Reading Habits of a Recovering Pragmatist

Paul Johnson makes reading history feel like reading gossip.
Paul Johnson makes reading history feel like reading gossip.

I’d like to take this opportunity to recommend some good novels that have recently blessed me.

But first, a few words about my approach to reading in general.

As far as my reading habits are concerned, I’m a recovering pragmatist. That is, I used to choose which books to read based on a rational calculation of how they would benefit me, rather like someone whose eating habits are based entirely on calorie counting and health considerations. So instead of reading Paul Johnson’s enjoyable books in which history comes alive and almost feels a bit naughty (he makes history seem like gossip) I might read a boring monograph instead.

That meant I forced myself to read some very boring books, and I had an obsession with finishing every book I started, and I didn’t read very much fiction. I’m ashamed to say that many times my reading choices were based on wanting to be able to say “I’ve read that book” when the subject came up around friends. Not surprisingly, more often than not reading has been for me like exercise – something you do because it’s good for you and not because you just can’t help it.

Add to this the fact that reading has always been a strain on my eyes and painfully slow because of the way I sub-vocalize everything, and it’s not surprising that reading has often been a duty for me. As a child I remember talking to my father in tears about how long it took me to get through a book. As an adult I was diagnosed with mild dyslexia in my visual sequential processing and understood better why I read so slowly. Given how slow of a reader I’ve always been, you would think I would prioritize my reading based on books I enjoyed, but instead I often picked books because “This is the sort of book that someone like me ought to have read.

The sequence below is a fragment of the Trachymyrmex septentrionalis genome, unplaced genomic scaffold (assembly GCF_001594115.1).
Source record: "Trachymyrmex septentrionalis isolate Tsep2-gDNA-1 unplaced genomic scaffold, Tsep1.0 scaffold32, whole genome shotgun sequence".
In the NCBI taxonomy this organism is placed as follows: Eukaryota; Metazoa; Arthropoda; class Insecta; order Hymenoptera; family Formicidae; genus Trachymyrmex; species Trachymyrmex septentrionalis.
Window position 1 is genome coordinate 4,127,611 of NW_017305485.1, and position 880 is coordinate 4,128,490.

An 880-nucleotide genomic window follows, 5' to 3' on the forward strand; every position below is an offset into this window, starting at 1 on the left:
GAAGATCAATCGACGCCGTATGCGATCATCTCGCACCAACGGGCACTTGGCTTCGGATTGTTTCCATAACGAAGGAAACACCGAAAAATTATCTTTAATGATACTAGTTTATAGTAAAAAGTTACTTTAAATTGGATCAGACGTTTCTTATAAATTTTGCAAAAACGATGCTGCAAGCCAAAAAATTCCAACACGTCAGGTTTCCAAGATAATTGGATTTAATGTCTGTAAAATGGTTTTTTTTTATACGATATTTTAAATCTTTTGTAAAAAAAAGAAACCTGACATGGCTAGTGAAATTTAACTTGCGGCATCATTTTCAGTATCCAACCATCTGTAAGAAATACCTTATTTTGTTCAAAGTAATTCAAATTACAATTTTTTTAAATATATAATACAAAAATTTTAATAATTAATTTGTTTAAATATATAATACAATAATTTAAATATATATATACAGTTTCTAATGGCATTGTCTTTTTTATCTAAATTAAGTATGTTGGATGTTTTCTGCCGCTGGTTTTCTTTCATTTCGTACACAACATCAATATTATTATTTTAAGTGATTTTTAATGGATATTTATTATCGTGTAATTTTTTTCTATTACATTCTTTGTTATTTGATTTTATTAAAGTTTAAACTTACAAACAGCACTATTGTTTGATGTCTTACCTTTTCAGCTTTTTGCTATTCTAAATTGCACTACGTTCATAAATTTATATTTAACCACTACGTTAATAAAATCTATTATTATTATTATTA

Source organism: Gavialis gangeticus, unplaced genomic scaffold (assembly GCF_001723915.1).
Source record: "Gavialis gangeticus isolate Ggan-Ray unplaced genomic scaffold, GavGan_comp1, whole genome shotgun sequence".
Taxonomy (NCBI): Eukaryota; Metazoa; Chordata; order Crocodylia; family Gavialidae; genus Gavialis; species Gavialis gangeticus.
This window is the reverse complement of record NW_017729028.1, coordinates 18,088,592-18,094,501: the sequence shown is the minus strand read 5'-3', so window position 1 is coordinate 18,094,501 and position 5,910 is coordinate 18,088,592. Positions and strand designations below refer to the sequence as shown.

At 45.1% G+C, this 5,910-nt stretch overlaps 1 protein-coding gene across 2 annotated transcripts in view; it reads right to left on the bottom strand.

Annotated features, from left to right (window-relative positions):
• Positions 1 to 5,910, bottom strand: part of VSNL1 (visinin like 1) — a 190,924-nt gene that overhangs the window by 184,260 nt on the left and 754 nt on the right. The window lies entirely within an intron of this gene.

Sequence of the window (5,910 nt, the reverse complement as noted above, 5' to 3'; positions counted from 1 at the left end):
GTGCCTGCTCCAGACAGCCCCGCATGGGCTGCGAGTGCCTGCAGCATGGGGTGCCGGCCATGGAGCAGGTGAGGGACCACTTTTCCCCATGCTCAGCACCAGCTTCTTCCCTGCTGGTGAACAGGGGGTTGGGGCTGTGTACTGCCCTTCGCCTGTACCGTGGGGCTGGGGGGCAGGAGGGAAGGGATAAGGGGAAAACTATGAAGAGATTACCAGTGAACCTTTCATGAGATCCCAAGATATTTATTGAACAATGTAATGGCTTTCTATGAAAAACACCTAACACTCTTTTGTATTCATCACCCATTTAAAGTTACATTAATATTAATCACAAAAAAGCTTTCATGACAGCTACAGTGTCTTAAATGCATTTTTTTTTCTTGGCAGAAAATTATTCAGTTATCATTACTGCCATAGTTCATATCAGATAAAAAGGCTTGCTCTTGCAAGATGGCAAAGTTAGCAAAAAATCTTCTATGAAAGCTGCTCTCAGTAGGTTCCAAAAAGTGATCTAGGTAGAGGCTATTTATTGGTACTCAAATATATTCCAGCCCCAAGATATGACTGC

Dr. Johnson once said (I wish I could remember the exact quote) something like “a man never profited from reading a book out of duty; he should read exactly as the inclination takes him.” Of course, one should feed the mind with enriching content, just as one should feed the body with nutritious food. But just as there is a place for eating a nice satisfying meal for no other reason than that the meal is nice and satisfying, so there is a place for reading books for no other reason than that the books are satisfying and enjoyable.

I’ve now reached that part of life they call “middle aged”, and I’ve found that one of the advantages to growing older is that you loosen up a bit, you stop being so uptight and intense. But above all, as you get older you hopefully gain some perspective about what is important in life. I have no idea if I am gaining any perspective about life generally, but one of the things I’ve come to realize as I look back over my life is that the books that have played the biggest part in my life, the books that have changed how I see the world, the books that have integrated themselves into the very fabric of who I am, have not been books I read out of duty at all, but books (usually novels) that I read simply because I couldn’t put them down, books like The Lord of the Rings and The Wind in the Willows and Tale of Two Cities and Till We Have Faces and The Rime of the Ancient Mariner and many of John Buchan’s novels and C.S. Lewis’s Space Trilogy, and all the novels I’ve read this year (more about that in a minute) the list could go on.